A dusty 145-year-old report details how white Southerners ignored defeat in the civil war and terrified former slaves into submission again.
Many of the nightriders wore disguises as they randomly murdered innocents, rampaged through black homes, and spread terror among cowering victims.
Their unrelenting hate fills the 13-volume Report of the Joint Select Committee to Inquire into the Condition of Affairs in the Late Insurrectionary States, made to the two Houses of Congress February 19, 1872.
I concentrated on atrocities in Georgia because my lawyer and I recently won a court case to unseal secret grand jury testimony from an unsolved lynching of two African American couples near Monroe, Georgia in 1946. Barring an appeal by the U.S. Attorney, I will scrutinize an estimated 5,000 documents and add an addendum to my 2016 book, The Last Lynching: How a Gruesome Mass Murder Rocked a Small Georgia Town.
The volume on Georgia is chilling. It is proof positive of how elements of the former Confederate State rode roughshod over emancipation and legal protections given to everyone of color under new Amendments to the Constitution.
White supremacists occasionally rode up and down city streets, wielding weapons with menacing intent.
One eyewitness told congressmen, “Thousands of things are done that are never reported in the papers, and nobody ever knows anything about them.”
Most times vigilantes rode in the night, beating up and shooting blacks at random. In one case typical of their brutality, horsemen disguised in caps and white gowns pierced with eyeholes, dragged an elderly man outside his dwelling and beat him mercilessly while his wife and children screamed for help.
The fly-by-night terrorists favored whipping defenseless blacks. “Impudence” by a black person to any white was enough to justify the lashing.
A group of about 20 fanatics hollered at a black man to come outside. “Never mind about your pants! Come to the door!” one roared. When the victim saw the hooded group in his yard he fled back inside, but they shot him in the back of the head, stormed in and pumped half a dozen more shots into the corpse, then rode off.
A witness confided, “Sometimes they go by and shoot five or six balls through the door and ride on without stopping.”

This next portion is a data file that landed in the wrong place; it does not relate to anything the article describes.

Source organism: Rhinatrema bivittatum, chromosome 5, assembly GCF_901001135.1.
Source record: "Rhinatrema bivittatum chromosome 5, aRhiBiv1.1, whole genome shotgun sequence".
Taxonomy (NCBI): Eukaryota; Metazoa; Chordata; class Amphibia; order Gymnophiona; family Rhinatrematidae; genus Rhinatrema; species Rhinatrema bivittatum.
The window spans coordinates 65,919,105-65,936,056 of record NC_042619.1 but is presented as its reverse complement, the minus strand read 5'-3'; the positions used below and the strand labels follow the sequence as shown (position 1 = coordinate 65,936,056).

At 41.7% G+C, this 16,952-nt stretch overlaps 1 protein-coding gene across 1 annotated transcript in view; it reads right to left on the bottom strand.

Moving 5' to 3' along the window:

Culprits lied brazenly to stymie arrests. Congressmen heard how “If a man knows one man for certain, that man gets 40 or 50 men to swear that he was at some other place that night.”
Sometimes black voters escaped assaults by making it known they had voted for the Democratic party opposed to the emancipation platform of Republicans. Intimidators warned black voters, “You had better vote the Democratic ticket.”
The anonymous terrorists flogged blacks to stay away from voting booths. Many men of color fled to the seclusion of woods or to hide among crowds in the cities.
A former captain in the Confederate army, who later became the State’s attorney for six Georgia counties, explained how whites justified violent actions of the robed Ku Klux, as they were known, “upon the theory that it is necessary to keep the colored people down, to keep them in subordination. They expect obedience and submission generally. The idea of the liberation of the slaves, and the conferring upon them of universal suffrage, is so obnoxious to the people that I think that is the cause of the whole of it.”
One white man testified, “Persons who have been raised in the South, and who have owned slaves – it is rather natural for them to domineer over the colored people.”
Today their violent heirs come from all parts of the country, baiting and provoking every minority. But now they are fearless. They don’t even wait for nightfall to flaunt their weapons and swastikas.
A president who said they included “some very fine people” validates and energizes them.
Anthony Pitch is a former journalist in America, England, Israel and Africa, and author of nonfiction history books, with 17 appearances on national TV.